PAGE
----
In this activity, students will imagine that they are Chris Hadfield remotely controlling the Canadarm 2 from on board the International Space Station.
Students will use computational thinking processes (breaking down a problem, looking for patterns, developing algorithms) and their prior coding experience with Scratch to create a simulation in which they become the controller of Canadarm2 to put a new module on the International Space Station.
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Building the International Space Station (ISS) is no easy task! The crews of the ISS have to attach have to attach modules weighing tons, extend solar panels longer than a bus, and haul equipment to and from the space shuttle.
Canadarm2 is a Canadian-made robotic arm located on the International Space Station (ISS) that helped astronauts such as Marc Garneau and Chris Hadfield build the ISS in space. Since 2001, the 17-metre long Canadarm2 has been helping move equipment, supplies, astronauts, and even spacecraft such as SpaceX’s Dragon capsule around the ISS.
In the International Space Station (ISS) actions have to be done in the correct order in order to place modules where it needs to go on the ISS. It will be a “lock & key” fit, so that the piece must go on properly in order for it to work.
Have students share what they already know about the International Space Station and the Canadian robotic devices used there (i.e., Canadarm2, Dextre). This could be facilitated through a Write-Around Discussion learning strategy or a class discussion.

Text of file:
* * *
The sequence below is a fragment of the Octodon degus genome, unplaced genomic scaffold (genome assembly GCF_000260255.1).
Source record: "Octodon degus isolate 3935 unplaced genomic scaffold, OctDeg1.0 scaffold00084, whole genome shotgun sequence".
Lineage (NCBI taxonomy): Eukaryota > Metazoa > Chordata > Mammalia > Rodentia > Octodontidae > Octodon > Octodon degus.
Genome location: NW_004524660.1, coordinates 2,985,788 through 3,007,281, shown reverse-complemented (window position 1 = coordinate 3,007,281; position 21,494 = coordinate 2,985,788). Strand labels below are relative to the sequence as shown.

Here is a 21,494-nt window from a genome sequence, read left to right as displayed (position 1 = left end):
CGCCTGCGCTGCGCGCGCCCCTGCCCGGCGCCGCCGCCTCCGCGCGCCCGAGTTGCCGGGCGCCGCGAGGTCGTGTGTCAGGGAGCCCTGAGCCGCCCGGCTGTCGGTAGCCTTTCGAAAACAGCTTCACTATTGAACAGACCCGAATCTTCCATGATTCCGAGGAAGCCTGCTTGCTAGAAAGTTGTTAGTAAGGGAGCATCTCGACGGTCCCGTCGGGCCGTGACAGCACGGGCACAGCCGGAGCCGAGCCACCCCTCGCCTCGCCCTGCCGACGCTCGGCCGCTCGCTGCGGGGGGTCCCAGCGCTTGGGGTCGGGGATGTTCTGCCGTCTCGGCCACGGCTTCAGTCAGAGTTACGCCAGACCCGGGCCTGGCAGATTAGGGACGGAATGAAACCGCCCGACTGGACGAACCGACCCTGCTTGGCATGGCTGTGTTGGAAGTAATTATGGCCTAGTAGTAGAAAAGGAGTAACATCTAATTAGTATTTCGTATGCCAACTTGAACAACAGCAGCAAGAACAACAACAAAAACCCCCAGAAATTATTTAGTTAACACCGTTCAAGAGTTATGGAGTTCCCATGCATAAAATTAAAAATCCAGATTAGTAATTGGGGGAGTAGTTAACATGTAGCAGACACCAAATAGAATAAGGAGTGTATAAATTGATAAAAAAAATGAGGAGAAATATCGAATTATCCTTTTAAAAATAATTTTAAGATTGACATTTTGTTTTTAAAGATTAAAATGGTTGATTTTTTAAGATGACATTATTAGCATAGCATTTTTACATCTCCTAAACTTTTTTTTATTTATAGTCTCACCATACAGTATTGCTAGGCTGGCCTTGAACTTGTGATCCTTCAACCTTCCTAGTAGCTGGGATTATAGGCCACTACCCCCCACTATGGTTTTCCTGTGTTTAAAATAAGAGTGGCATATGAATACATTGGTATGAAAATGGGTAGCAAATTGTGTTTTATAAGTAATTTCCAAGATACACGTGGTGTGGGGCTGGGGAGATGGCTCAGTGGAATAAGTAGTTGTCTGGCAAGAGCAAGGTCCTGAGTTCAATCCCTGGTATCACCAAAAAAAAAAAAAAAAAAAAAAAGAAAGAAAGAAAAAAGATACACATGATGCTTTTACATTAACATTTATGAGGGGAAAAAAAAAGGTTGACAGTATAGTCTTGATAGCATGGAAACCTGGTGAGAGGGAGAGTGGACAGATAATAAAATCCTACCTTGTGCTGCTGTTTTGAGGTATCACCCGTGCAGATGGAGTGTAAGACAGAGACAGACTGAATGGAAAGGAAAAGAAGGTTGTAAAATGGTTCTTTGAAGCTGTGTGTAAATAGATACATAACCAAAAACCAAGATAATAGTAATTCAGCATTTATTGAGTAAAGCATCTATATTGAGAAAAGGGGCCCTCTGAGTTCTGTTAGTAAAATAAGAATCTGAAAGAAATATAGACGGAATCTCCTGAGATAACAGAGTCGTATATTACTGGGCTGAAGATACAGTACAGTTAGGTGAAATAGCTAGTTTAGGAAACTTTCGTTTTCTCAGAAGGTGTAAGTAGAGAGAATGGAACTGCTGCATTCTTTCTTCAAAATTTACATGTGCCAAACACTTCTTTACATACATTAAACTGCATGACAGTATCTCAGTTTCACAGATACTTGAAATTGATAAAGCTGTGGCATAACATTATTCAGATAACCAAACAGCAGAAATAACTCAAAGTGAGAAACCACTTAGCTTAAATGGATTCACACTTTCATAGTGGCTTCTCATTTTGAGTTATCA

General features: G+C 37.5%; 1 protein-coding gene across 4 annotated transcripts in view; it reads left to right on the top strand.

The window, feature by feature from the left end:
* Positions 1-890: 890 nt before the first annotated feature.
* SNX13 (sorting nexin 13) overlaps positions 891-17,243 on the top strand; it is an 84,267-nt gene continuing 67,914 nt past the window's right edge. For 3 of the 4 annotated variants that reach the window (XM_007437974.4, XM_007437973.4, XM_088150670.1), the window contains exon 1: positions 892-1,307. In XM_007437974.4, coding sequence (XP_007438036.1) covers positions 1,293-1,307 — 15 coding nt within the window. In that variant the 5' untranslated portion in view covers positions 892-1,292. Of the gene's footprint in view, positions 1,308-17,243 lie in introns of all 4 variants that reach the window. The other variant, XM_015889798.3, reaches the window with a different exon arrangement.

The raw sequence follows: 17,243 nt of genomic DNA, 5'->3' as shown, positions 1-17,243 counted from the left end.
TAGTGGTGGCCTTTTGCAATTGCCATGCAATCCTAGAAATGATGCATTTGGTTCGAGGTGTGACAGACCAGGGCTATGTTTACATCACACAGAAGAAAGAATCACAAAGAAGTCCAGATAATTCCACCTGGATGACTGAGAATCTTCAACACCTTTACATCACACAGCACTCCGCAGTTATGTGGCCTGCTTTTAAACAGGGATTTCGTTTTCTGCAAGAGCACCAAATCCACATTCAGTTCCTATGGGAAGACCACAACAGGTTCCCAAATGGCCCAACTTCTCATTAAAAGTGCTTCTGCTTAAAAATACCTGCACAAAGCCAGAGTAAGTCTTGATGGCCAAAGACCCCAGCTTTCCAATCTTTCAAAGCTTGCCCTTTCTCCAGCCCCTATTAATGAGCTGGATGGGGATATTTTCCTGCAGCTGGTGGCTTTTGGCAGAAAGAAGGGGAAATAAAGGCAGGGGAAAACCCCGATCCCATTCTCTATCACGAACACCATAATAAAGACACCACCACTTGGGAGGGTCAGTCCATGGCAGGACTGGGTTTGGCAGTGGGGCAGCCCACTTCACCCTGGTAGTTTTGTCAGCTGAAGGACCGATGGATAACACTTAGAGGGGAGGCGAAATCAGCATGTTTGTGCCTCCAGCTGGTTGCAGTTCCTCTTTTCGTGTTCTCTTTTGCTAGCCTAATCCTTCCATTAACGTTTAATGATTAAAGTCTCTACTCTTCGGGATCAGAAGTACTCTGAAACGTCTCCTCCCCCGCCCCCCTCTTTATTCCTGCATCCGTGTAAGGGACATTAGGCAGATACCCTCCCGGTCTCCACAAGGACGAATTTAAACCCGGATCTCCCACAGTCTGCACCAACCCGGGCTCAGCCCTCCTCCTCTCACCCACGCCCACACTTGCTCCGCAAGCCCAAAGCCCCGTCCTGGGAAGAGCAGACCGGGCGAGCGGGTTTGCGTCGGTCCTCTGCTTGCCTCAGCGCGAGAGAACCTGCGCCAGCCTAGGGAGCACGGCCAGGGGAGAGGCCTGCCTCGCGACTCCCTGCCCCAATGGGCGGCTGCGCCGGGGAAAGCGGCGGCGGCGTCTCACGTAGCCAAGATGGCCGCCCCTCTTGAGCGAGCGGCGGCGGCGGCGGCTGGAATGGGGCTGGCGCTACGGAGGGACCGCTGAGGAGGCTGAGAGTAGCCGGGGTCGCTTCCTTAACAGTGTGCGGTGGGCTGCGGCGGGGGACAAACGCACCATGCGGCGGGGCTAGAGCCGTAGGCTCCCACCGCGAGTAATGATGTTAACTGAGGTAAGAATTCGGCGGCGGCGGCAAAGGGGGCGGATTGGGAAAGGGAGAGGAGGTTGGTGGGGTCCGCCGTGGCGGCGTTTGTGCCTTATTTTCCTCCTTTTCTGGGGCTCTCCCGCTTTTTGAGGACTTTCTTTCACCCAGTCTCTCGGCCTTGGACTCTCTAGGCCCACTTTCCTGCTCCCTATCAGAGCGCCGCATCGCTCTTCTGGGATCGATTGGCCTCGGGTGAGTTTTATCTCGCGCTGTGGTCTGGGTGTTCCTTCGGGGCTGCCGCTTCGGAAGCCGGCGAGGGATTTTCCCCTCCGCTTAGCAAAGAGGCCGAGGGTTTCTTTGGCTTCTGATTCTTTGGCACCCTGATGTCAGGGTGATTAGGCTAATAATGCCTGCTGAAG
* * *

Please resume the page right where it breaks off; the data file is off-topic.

Explain to the students that Canadarm2 is a Canadian-made robotic arm located on the International Space Station (ISS) that helped astronauts such as Marc Garneau and Chris Hadfield build the ISS in space. Since 2001, the 17-metre long Canadarm2 has been helping move equipment, supplies, astronauts, and even spacecraft such as SpaceX’s Dragon capsule around the ISS.
After watching the video, as a class discuss questions such as:
In what ways is the Canadarm2 used on the International Space Station?
Where is a good place to go to control the Canadarm2?
Why are there so many cameras to help guide the astronaut when controlling the Canadarm2?
What are some of the limitation of using a robot such as the Canadarm2?
Using Scratch students will imagine that they are controllers of Canadarm2, like in the video of Chris Hadfield.
Before creating any scripts in Scratch, have each pair of students discuss and plan the sequence of movements that will enable the grappling hand of the Canadarm2 to travel from its starting location to grab each of the modules from the payload bay of the space shuttle. Students should use written instructions such as “turn 90⁰ counterclockwise” drawings to convey the sequence of movements and actions.
Have each group show and explain to you the sequence of movements on paper. Then they can work on the Scratch version of the task.